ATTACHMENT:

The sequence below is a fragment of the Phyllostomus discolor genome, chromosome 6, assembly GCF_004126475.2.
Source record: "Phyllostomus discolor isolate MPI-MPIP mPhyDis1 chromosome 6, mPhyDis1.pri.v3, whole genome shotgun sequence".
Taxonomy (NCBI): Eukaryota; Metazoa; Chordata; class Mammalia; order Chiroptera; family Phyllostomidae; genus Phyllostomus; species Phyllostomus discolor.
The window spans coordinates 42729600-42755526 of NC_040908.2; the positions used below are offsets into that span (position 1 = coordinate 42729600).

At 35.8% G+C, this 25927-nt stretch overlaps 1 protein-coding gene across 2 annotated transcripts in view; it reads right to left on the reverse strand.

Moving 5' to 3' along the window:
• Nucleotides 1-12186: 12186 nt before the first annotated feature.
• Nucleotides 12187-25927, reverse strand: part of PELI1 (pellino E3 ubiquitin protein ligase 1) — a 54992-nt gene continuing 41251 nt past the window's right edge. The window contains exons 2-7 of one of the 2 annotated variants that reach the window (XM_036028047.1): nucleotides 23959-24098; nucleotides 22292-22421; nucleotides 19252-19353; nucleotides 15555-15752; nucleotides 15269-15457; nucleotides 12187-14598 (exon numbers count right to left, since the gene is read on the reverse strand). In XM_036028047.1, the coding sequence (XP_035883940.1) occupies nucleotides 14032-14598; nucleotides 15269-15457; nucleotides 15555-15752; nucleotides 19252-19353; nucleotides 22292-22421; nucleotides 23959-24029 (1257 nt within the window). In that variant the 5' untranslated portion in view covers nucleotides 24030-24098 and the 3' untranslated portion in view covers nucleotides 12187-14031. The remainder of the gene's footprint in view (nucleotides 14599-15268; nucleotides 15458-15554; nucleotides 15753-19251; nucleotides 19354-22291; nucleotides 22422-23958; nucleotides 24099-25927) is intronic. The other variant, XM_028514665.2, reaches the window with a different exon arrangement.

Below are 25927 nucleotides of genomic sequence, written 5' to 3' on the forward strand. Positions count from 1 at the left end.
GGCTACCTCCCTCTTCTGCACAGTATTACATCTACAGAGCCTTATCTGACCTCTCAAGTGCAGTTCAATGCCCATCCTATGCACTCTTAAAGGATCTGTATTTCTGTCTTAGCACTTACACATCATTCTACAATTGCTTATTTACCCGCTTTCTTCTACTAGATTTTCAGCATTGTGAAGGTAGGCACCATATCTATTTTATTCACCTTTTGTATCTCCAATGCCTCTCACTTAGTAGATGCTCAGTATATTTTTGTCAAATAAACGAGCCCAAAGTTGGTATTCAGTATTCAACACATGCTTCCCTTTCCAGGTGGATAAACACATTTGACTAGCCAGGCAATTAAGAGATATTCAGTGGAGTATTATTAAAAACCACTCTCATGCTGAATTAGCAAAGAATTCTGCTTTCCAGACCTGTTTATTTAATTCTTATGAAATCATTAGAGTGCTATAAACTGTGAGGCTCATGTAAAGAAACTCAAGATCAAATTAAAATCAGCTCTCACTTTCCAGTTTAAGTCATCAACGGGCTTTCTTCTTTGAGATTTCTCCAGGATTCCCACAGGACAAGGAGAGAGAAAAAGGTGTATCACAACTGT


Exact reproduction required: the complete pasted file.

The sequence below is a fragment of the Phyllostomus discolor genome, chromosome 6, assembly GCF_004126475.2.
Source record: "Phyllostomus discolor isolate MPI-MPIP mPhyDis1 chromosome 6, mPhyDis1.pri.v3, whole genome shotgun sequence".
Taxonomy (NCBI): Eukaryota; Metazoa; Chordata; class Mammalia; order Chiroptera; family Phyllostomidae; genus Phyllostomus; species Phyllostomus discolor.
The window spans coordinates 42729600-42755526 of NC_040908.2; the positions used below are offsets into that span (position 1 = coordinate 42729600).

At 35.8% G+C, this 25927-nt stretch overlaps 1 protein-coding gene across 2 annotated transcripts in view; it reads right to left on the reverse strand.

Moving 5' to 3' along the window:
• Nucleotides 1-12186: 12186 nt before the first annotated feature.
• Nucleotides 12187-25927, reverse strand: part of PELI1 (pellino E3 ubiquitin protein ligase 1) — a 54992-nt gene continuing 41251 nt past the window's right edge. The window contains exons 2-7 of one of the 2 annotated variants that reach the window (XM_036028047.1): nucleotides 23959-24098; nucleotides 22292-22421; nucleotides 19252-19353; nucleotides 15555-15752; nucleotides 15269-15457; nucleotides 12187-14598 (exon numbers count right to left, since the gene is read on the reverse strand). In XM_036028047.1, the coding sequence (XP_035883940.1) occupies nucleotides 14032-14598; nucleotides 15269-15457; nucleotides 15555-15752; nucleotides 19252-19353; nucleotides 22292-22421; nucleotides 23959-24029 (1257 nt within the window). In that variant the 5' untranslated portion in view covers nucleotides 24030-24098 and the 3' untranslated portion in view covers nucleotides 12187-14031. The remainder of the gene's footprint in view (nucleotides 14599-15268; nucleotides 15458-15554; nucleotides 15753-19251; nucleotides 19354-22291; nucleotides 22422-23958; nucleotides 24099-25927) is intronic. The other variant, XM_028514665.2, reaches the window with a different exon arrangement.

Below are 25927 nucleotides of genomic sequence, written 5' to 3' on the forward strand. Positions count from 1 at the left end.
GGCTACCTCCCTCTTCTGCACAGTATTACATCTACAGAGCCTTATCTGACCTCTCAAGTGCAGTTCAATGCCCATCCTATGCACTCTTAAAGGATCTGTATTTCTGTCTTAGCACTTACACATCATTCTACAATTGCTTATTTACCCGCTTTCTTCTACTAGATTTTCAGCATTGTGAAGGTAGGCACCATATCTATTTTATTCACCTTTTGTATCTCCAATGCCTCTCACTTAGTAGATGCTCAGTATATTTTTGTCAAATAAACGAGCCCAAAGTTGGTATTCAGTATTCAACACATGCTTCCCTTTCCAGGTGGATAAACACATTTGACTAGCCAGGCAATTAAGAGATATTCAGTGGAGTATTATTAAAAACCACTCTCATGCTGAATTAGCAAAGAATTCTGCTTTCCAGACCTGTTTATTTAATTCTTATGAAATCATTAGAGTGCTATAAACTGTGAGGCTCATGTAAAGAAACTCAAGATCAAATTAAAATCAGCTCTCACTTTCCAGTTTAAGTCATCAACGGGCTTTCTTCTTTGAGATTTCTCCAGGATTCCCACAGGACAAGGAGAGAGAAAAAGGTGTATCACAACTGT